The Review / The Place maintains its old school appeal

A longtime neighborhood fave gets gently updated



Diners enjoy a still-cozy, but updated environment

Photos by Stephen Gabris

 

THE PLACE
299 Lexington Avenue
822-7522 or theplacebuffalo.com


 

When approaching longtime Elmwood Village mainstay The Place, whether from the sidewalk or via the restaurant’s website, one might notice that what’s for sale, as much as burgers and fish frys, is nostalgia.

 

I don’t have a history of frequenting what I will call “the old Place” (pre-renovation and ownership changes), but, as I approached “the new Place” (spruced up and re-opened in 2016), I felt that nostalgia immediately. The decor, the music, the dark lighting inside, the deep booths, and long wooden bar—all were reminiscent of my 1980s childhood. I’m sure many little kids sat here in a bar chair, feet swinging high above the ground, sipping a Shirley Temple as their grandparents drank martinis, openly smoked cigarettes indoors, and showed them off to their friends.

 

Today, The Place serves classics gently updated and upgraded, but the items that hew most closely to tradition shine the brightest.

 

 

After my friends and I requested a table one Friday night, I asked the bartender for something refreshing. He suggested a gin and tonic and made it with Hendrick’s and some muddled cucumber. At $8, I thought it was a reasonable price for a top shelf cocktail, but then, I once lived in Manhattan. The restaurant was bustling, but not overly packed, and we had a booth within twenty minutes. Sitting there in the near-dark (you can barely see to read menus in some corners of the room), tucked away from any jostling or excessive noise despite being within sight of the bar, being able to actually relax in a busy restaurant on a Friday night, I could start to see what people miss about the past.

 

 

Our first order of the night, the skillet mac and cheese, a “small plate” that can easily feed a table, was also our favorite. We went for the classic version, no bacon or mushrooms, served still bubbling in a cast-iron pan. The spiral-shaped pasta had a nice, firm bite and the sauce was suitably sharp with a good texture. We also liked the crushed cracker topping.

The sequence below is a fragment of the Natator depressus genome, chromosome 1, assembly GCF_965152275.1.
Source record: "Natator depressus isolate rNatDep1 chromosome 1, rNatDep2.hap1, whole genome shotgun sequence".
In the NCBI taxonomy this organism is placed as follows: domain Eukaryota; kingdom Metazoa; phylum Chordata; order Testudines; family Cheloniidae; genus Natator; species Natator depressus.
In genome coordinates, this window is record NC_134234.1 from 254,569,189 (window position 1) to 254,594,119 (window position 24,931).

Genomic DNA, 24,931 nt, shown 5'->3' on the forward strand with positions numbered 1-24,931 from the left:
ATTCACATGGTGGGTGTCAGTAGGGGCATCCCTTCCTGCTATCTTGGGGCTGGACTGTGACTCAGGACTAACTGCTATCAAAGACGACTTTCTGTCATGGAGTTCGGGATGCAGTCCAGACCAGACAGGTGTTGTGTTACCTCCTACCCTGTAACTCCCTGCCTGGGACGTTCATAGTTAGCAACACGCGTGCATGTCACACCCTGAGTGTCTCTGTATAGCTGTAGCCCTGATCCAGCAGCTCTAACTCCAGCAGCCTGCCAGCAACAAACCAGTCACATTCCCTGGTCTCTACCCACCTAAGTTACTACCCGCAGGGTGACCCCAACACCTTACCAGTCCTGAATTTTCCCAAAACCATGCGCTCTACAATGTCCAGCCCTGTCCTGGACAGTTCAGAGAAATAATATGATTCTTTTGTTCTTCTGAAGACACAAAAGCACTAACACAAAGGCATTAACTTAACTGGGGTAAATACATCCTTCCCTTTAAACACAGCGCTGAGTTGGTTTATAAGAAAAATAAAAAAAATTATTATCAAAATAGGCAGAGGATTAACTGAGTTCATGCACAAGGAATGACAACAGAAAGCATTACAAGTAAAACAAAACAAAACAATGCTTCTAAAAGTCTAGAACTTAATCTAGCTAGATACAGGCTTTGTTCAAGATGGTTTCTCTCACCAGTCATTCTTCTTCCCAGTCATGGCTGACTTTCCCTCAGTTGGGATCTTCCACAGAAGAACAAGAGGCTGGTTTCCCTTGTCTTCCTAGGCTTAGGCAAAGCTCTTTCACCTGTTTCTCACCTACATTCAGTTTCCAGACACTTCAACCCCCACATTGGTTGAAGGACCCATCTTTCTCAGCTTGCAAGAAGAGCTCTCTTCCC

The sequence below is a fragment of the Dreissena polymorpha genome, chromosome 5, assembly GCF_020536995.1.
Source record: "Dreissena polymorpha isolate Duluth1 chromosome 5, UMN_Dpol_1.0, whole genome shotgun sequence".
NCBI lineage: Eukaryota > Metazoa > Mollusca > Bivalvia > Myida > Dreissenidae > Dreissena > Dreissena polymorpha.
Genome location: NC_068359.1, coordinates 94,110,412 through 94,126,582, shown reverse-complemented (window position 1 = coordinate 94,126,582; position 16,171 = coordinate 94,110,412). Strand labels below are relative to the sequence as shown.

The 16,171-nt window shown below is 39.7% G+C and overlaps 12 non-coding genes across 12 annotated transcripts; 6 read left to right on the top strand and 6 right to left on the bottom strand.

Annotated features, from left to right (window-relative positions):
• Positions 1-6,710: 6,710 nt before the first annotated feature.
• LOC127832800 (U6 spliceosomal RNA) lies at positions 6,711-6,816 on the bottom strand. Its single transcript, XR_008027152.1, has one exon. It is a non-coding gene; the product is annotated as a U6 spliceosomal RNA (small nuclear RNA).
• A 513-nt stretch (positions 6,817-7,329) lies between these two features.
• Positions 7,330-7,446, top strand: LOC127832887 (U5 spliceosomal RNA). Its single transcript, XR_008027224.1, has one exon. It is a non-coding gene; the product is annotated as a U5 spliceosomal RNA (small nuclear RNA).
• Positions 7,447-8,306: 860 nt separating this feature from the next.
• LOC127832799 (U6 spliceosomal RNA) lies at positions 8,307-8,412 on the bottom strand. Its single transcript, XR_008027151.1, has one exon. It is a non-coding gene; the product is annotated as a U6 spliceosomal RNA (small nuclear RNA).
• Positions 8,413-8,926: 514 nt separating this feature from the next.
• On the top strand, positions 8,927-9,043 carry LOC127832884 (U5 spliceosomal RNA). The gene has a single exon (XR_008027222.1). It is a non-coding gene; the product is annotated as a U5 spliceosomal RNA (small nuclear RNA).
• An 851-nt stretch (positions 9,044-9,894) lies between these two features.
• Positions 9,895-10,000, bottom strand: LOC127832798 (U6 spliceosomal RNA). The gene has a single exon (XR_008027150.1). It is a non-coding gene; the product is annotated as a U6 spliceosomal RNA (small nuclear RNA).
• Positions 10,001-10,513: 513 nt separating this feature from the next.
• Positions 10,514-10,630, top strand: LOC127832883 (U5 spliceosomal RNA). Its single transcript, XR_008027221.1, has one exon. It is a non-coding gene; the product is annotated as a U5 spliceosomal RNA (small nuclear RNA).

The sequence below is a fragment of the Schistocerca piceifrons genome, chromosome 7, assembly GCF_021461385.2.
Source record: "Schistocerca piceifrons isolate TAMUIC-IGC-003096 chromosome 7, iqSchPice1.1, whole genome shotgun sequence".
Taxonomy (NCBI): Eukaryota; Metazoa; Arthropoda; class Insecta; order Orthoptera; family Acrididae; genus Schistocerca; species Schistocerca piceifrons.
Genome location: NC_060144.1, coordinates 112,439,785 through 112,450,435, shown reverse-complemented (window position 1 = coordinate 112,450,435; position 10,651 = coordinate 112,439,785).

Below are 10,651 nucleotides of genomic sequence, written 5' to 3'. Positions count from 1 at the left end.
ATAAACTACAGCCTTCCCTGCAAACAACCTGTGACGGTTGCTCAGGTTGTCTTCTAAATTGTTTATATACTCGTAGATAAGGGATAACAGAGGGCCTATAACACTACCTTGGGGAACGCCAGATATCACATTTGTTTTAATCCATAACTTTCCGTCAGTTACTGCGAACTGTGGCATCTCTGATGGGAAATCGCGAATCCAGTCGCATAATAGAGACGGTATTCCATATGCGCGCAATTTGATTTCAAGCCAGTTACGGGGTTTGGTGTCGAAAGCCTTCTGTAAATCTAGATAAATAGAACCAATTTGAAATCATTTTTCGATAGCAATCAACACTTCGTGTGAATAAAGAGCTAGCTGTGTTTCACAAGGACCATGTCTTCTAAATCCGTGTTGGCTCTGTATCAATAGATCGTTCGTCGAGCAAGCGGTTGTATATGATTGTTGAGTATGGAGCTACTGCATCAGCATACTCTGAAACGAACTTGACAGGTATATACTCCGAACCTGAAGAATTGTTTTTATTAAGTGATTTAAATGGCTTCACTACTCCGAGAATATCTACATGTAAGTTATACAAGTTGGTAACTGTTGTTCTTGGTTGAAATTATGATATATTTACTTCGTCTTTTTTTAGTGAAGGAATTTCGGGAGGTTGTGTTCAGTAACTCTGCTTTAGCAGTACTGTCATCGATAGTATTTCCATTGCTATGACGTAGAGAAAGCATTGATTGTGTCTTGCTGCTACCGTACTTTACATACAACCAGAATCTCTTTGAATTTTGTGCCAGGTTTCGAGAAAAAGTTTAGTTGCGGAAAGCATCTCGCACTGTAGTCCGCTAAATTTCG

Traditional macaroni and cheese served in a skillet

 

I enjoyed my fish fry, which I ordered not fried but broiled with Cajun seasoning. The skin-on fries were hot, crispy, and tasted fresh. The dish also came with a raisin-and-kale-enhanced coleslaw and a macaroni salad. My Buffalo-raised friend was surprisingly okay with the pretzel roll that replaced the kimmelweck on her beef on ’weck, though she noted the beef could have been more tender. The burger was described as well-seasoned and the bun it came on also got a thumbs-up.

 

Buffalo chicken sandwich; The Place burger and handcut fries

 

Other choices include classics such as Caesar salad, French onion soup, wedge salad, wings, a Reuben, and strip steak, as well as slightly more modern options like poached pear salad and  vegetarian eggplant Napoleon. Appetizers, salads, and sandwiches run about $8 to $12; entrees are closer to $20. There is a $17 special featured every weekday: meatloaf on Mondays, corned beef on Tuesdays, turkey on Wednesdays, a changing chicken dish on Thursdays; and, of course, Friday fish fry. The Flynnie’s Thinnie and Tom & Jerry’s, menu mainstays since the 1940s, remain.

 

 

We happily enjoyed the oldies soundtrack and classic dishes and looked askance at the kale-enhanced coleslaw. Later, on my walk home, I found myself thinking, what is it we’re nostalgic for, anyway? It’s a question that, as Americans and as Buffalonians, we could all stand to ask ourselves, looking at the ways we continue to resist change. As much as I miss that time with my grandparents, as a progressive person in 2018, I cannot promote the past as something we should return to. Change is for the best and we need more of it, not less.

 

The best takeaway from a genuinely pleasant evening at The Place is this: enjoy what was good about the past while remembering the importance of moving forward. I want equality and justice for all, but I’d also like a really big deep booth to sit in when I go out to dinner on a Friday night.   

 

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